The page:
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Summer Pruning In A Hot Climate | Paul Zimmerman Roses Consulting & Design
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Summer Pruning In A Hot Climate

Seems a shame to prune a rose when it's at peak bloom. And in the case of some climates that time is during winter!

I’ve written a few blog posts talking about pruning in a climate where you have a true winter – one where the roses go fully dormant. We talked about not pruning too early because it risks pushing new growth that could be harmed in a freeze, and we talked about using when the forsythia bloom as a guide to know when it’s safe to prune.

But when should you prune if you live a climate with no dormant season? Particularly in a season with a hot summer and no winter to speak of. Well, that’s what this post is about!

When I lived and gardened in Los Angeles, California we used to prune our roses in late December to late January. While the roses didn’t go dormant, the shorter days did slow them down and Los Angles would get some cool nights. So when asked by gardeners who live in a non-dormant climate when they should prune their roses I generally said December or January and figured it applied to everyone.

Recently I was in Tampa, Florida at a convention of the Deep South District of the American Rose Society and the subject came up. Several of the attendees who were from Florida had a different take on the “when” of pruning roses in a hot climate.

They prune in summer!

That’s right, summer. Here is why. For them the best rose season is actually during “winter”. The months of October through April or so. Because the days are cooler the roses grow well, the blooms are larger and the colors deeper. To them it seemed a real shame to prune in December or January just when the roses were at peak season. Plus, how nice to have roses over the Holiday!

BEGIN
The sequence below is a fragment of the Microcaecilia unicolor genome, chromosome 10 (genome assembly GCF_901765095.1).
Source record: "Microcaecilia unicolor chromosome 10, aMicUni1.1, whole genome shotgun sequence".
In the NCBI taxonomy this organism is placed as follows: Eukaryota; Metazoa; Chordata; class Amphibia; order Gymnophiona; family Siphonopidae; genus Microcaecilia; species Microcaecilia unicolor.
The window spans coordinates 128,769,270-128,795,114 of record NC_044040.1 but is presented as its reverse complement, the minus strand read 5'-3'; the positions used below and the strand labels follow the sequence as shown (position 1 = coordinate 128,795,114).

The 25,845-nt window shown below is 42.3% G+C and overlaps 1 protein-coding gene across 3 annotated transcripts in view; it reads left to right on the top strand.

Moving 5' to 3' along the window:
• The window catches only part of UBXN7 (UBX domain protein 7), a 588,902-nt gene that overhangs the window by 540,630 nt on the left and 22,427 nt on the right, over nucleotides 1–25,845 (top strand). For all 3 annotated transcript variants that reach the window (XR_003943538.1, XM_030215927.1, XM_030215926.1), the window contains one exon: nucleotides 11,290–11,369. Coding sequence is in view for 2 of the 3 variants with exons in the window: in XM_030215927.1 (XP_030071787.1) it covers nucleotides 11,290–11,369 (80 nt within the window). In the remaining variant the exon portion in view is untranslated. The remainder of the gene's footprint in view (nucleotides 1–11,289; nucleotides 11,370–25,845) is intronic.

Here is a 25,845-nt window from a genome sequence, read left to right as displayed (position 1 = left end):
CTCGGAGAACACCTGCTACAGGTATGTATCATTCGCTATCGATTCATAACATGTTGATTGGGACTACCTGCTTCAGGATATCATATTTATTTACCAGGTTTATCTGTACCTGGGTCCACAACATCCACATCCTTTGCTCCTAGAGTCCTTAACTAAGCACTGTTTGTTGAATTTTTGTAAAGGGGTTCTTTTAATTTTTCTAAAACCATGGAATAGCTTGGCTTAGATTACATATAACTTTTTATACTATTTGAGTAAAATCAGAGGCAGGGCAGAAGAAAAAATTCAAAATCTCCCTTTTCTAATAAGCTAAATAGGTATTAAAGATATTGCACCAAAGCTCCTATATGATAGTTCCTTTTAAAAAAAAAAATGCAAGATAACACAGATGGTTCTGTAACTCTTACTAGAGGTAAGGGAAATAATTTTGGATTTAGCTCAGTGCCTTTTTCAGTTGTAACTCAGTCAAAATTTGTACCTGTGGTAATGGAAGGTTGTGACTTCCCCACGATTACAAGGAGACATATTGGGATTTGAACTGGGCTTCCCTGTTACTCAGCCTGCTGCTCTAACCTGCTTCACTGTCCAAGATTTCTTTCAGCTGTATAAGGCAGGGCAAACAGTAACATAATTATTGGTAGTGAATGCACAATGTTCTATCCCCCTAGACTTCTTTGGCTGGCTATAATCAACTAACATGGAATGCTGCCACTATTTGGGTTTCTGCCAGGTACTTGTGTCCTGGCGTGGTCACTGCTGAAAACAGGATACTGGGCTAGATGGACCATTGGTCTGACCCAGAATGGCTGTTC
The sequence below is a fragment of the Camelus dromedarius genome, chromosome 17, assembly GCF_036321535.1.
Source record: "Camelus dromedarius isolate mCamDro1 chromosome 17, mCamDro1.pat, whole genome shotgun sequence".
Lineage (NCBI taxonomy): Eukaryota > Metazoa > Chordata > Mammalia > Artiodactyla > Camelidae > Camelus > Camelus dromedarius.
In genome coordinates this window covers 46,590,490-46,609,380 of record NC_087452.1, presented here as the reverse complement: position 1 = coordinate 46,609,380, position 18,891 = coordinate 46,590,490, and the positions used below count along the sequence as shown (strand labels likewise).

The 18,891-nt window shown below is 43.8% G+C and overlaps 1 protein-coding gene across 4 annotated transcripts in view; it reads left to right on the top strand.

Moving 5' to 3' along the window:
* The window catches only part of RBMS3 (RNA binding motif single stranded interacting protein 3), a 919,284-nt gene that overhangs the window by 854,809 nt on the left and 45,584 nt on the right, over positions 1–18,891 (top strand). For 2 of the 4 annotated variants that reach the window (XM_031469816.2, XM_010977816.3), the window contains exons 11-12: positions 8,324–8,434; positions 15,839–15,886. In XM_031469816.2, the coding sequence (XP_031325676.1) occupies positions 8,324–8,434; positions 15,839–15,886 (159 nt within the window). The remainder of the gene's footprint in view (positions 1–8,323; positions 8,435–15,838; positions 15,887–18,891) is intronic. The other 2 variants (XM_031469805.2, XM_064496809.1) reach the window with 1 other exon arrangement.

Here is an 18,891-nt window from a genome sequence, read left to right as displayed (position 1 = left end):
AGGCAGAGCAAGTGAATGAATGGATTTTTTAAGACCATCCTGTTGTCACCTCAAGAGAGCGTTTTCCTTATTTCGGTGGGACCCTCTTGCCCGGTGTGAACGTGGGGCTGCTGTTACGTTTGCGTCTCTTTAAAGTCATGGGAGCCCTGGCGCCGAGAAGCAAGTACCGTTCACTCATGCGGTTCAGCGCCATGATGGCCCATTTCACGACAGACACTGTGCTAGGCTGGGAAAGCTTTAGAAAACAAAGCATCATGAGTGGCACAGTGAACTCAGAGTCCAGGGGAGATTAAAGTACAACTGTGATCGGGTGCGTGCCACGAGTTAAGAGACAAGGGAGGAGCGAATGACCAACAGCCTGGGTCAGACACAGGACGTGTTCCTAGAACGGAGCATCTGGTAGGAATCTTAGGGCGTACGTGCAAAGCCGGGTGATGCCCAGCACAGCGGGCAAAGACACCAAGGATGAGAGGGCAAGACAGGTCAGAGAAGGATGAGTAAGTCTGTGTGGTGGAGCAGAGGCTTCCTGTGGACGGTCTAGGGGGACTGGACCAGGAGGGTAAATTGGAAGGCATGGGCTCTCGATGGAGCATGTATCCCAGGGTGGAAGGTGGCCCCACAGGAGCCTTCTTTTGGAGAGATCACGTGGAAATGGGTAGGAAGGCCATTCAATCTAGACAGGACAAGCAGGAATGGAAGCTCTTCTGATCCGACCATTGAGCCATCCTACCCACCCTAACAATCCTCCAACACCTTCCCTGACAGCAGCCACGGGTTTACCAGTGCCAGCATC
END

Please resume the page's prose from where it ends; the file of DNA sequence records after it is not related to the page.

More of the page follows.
Instead they felt it would be best to prune their roses in late summer when the heat shuts the roses down and they don’t look their best. A few of them tried this with great success and the idea is catching on. I’ll admit it took me a while to wrap my head around it but it really did make a lot of sense.

I think this will work well if you live in a climate with hot summers and winters that rarely get down into the forties (5 C) – even at night. Another way you can determine if this works for you is observe your roses over the next month or so. If they are growing well, pumping out blooms and generally seem happy then think about waiting to prune until the dog days of July/August. If you roses are out of control and need some trimming right now because this is when you normally prune, do a light shaping now and the “pruning” over the summer.

I bet some of those blooms will look great on the Christmas Tree!

Originally published on the Roses Are Plants, Too blog at Fine Gardening Magazine.